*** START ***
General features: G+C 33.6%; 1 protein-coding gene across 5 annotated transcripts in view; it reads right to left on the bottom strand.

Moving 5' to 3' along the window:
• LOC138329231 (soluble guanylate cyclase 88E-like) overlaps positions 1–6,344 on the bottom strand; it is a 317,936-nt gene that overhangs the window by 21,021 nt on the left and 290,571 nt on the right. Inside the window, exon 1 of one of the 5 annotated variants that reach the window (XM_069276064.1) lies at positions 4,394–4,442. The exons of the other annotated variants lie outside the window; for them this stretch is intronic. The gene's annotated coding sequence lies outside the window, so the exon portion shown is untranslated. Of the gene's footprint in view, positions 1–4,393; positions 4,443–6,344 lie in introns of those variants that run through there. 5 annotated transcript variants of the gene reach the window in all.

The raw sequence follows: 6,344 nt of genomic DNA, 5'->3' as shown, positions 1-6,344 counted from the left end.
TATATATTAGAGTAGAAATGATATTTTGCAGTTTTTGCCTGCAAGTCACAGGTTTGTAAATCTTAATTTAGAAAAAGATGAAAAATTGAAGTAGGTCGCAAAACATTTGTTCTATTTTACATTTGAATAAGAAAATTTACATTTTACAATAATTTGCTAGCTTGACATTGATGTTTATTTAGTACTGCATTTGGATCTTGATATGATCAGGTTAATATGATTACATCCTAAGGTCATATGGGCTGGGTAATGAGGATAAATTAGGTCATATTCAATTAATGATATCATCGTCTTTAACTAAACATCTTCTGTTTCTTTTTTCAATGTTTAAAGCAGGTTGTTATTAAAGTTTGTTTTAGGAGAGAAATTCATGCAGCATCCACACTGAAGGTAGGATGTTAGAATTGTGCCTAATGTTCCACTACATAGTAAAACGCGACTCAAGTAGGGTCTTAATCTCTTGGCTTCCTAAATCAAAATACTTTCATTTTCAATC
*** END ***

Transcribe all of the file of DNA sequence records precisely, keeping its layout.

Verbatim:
General features: G+C 33.6%; 1 protein-coding gene across 5 annotated transcripts in view; it reads right to left on the bottom strand.

Moving 5' to 3' along the window:
• LOC138329231 (soluble guanylate cyclase 88E-like) overlaps positions 1–6,344 on the bottom strand; it is a 317,936-nt gene that overhangs the window by 21,021 nt on the left and 290,571 nt on the right. Inside the window, exon 1 of one of the 5 annotated variants that reach the window (XM_069276064.1) lies at positions 4,394–4,442. The exons of the other annotated variants lie outside the window; for them this stretch is intronic. The gene's annotated coding sequence lies outside the window, so the exon portion shown is untranslated. Of the gene's footprint in view, positions 1–4,393; positions 4,443–6,344 lie in introns of those variants that run through there. 5 annotated transcript variants of the gene reach the window in all.

The raw sequence follows: 6,344 nt of genomic DNA, 5'->3' as shown, positions 1-6,344 counted from the left end.
TATATATTAGAGTAGAAATGATATTTTGCAGTTTTTGCCTGCAAGTCACAGGTTTGTAAATCTTAATTTAGAAAAAGATGAAAAATTGAAGTAGGTCGCAAAACATTTGTTCTATTTTACATTTGAATAAGAAAATTTACATTTTACAATAATTTGCTAGCTTGACATTGATGTTTATTTAGTACTGCATTTGGATCTTGATATGATCAGGTTAATATGATTACATCCTAAGGTCATATGGGCTGGGTAATGAGGATAAATTAGGTCATATTCAATTAATGATATCATCGTCTTTAACTAAACATCTTCTGTTTCTTTTTTCAATGTTTAAAGCAGGTTGTTATTAAAGTTTGTTTTAGGAGAGAAATTCATGCAGCATCCACACTGAAGGTAGGATGTTAGAATTGTGCCTAATGTTCCACTACATAGTAAAACGCGACTCAAGTAGGGTCTTAATCTCTTGGCTTCCTAAATCAAAATACTTTCATTTTCAATC